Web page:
We always focus on achieving the physiological goals of training to improve a runner’s fitness and race times. This year consider other ways to help achieve better outcomes and your most enjoyable year of running yet.
Below are very achievable goals which can lead towards long term progress. You just gotta commit to trying something new this year. Be different in 2018!
Try Running New Races
Get outside your comfort zone and try new races, either simply to liven up your routine or to help become a stronger runner in the races you love. For instance, if you’re always on the roads learn about the benefits of trail running. Or, if you’re always doing half and full marathons hit the indoor track this winter and train to run a fast mile. That new speed/economy can help your future marathons more than you think.
Try A New Warm-Up Routine
Remember, the quality of your workout and race depends on the quality of your warm-up. And the body, especially as you age 😉 takes longer and longer to warm-up. Most seem either afraid, unwilling to prioritize or uninformed about the importance of quality running before their race. If you’ve always managed the same routine or overlooked this part of your training/racing then it’s time to try a new approach.
In general, the following components are necessary for an effective warm-up: elevating muscle temp, stretching, quality running and mental preparation. If you’re running shorter than a marathon make sure to spend time doing strides or more prolonged Threshold or Interval-intensity running. It’s important your body is prepared for the task ahead. Spending 2-3 minutes of Threshold running before a race can ensure your fuel sources are readily available and your physiological systems are prepared for high-intensity work.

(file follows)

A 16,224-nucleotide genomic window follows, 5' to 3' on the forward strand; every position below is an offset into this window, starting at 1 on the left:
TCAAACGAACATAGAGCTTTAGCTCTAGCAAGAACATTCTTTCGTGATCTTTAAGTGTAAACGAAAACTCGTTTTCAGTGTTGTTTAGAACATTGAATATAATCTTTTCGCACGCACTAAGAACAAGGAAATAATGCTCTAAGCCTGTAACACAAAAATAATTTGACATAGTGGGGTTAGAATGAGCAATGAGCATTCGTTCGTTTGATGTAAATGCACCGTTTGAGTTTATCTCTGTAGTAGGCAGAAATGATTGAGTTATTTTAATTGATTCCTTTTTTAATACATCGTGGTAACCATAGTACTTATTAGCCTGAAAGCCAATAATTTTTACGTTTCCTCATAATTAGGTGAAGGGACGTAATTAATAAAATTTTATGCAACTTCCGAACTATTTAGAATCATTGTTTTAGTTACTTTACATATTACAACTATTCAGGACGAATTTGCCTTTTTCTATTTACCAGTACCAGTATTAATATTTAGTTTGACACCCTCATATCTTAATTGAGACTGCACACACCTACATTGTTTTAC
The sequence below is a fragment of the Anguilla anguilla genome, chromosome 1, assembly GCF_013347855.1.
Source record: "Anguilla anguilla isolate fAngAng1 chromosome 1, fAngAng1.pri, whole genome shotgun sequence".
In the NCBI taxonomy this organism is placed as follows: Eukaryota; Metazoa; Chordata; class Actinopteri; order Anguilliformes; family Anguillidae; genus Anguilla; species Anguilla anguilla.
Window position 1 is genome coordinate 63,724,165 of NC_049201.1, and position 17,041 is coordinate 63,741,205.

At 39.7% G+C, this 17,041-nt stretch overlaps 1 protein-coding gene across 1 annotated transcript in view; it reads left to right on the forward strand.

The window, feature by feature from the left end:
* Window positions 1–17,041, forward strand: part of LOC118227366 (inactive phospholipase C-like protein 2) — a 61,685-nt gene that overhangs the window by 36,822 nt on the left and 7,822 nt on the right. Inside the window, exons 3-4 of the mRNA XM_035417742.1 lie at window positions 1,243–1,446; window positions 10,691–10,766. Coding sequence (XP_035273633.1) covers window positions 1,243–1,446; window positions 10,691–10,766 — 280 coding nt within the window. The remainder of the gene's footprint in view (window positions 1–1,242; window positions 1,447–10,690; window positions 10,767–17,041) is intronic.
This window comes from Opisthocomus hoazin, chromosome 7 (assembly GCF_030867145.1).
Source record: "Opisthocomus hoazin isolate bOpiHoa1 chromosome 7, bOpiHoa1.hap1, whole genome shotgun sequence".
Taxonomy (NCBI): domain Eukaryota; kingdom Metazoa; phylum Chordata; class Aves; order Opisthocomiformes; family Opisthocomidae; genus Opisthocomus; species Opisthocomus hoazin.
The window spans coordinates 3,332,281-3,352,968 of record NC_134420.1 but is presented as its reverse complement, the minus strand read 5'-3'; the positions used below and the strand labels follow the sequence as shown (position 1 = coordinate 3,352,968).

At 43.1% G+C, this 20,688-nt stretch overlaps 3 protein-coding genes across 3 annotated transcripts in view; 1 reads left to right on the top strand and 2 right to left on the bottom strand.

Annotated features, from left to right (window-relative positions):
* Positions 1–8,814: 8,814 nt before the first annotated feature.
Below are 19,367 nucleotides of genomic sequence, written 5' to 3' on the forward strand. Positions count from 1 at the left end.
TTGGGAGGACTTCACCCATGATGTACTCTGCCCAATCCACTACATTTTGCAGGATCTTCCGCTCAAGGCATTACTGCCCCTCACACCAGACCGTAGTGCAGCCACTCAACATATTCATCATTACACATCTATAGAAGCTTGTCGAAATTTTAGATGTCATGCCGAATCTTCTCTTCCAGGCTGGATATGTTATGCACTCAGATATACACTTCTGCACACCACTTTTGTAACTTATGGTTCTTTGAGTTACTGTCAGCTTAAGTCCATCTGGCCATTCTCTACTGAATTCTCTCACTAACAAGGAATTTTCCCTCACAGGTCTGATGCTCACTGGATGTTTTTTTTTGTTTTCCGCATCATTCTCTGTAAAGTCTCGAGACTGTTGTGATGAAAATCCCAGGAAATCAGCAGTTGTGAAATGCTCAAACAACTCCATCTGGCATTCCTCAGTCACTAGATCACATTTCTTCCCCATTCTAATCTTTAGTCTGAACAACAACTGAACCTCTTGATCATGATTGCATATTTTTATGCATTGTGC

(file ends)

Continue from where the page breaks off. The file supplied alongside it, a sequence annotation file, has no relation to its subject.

Try Running Negative Splits
Most runners go out too fast and slow down progressively throughout a race. As we said, be different this year, and try the opposite. You’ll be amazed at what passing people the entire second half of a race can do to your confidence. Although running an even intensity is least costly on the body, starting slower and finishing stronger in the second half can be more rewarding.
This type of goal can also take pressure off any anxiety you have around setting a certain time goal. For instance, break your race up into three parts mentally and only focus on one part at a time. For the first part, set a speed limit that’s a bit slower than you would normally start. For the second part, settle into a steady/typical pace. For the last part, don’t set a pace goal just see how fast you can finish, or mentally just focus on how many people you can pass. Have fun with it.
Try Running Less And Adding More Cross Training
Oftentimes runners think more is better or the answer to improving is running more mileage. That’s not always the case, especially recreational runners who work full-time and may not recover quickly enough from the added stress. Further, most runners seem to choose the mileage they think they need to manage in order to improve versus the mileage they can effectively manage when factoring in outside stress (occupation, family, travel, etc.)
Consider running less and adding in more non-impact cross training to help supplement your plan. This type of activity can provide aerobic benefit with less risk of injury. It can also aid the recovery process between your Quality workouts leading to greater benefits when running. In our experience, we’ve seen many runners improve their marathon times when dropping down to 4-runs per week while training for triathlons. Keep in mind, they were training for triathlons so they’re doing A LOT of cross training to supplement the running.
Try Stretching More
With our busy lives we’re pressed for time so often stretching, strength and cross training are the first to get scrapped when training for a race. By active stretching everyday, even for just 10-15 minutes at a time, you can increase your rate of recovery, reduce tension and increase range of motion. Without this type of maintenance routine you may be training at 85% of your optimal potential and not even know it. Commit to stretching everyday and you’ll see a huge difference long term.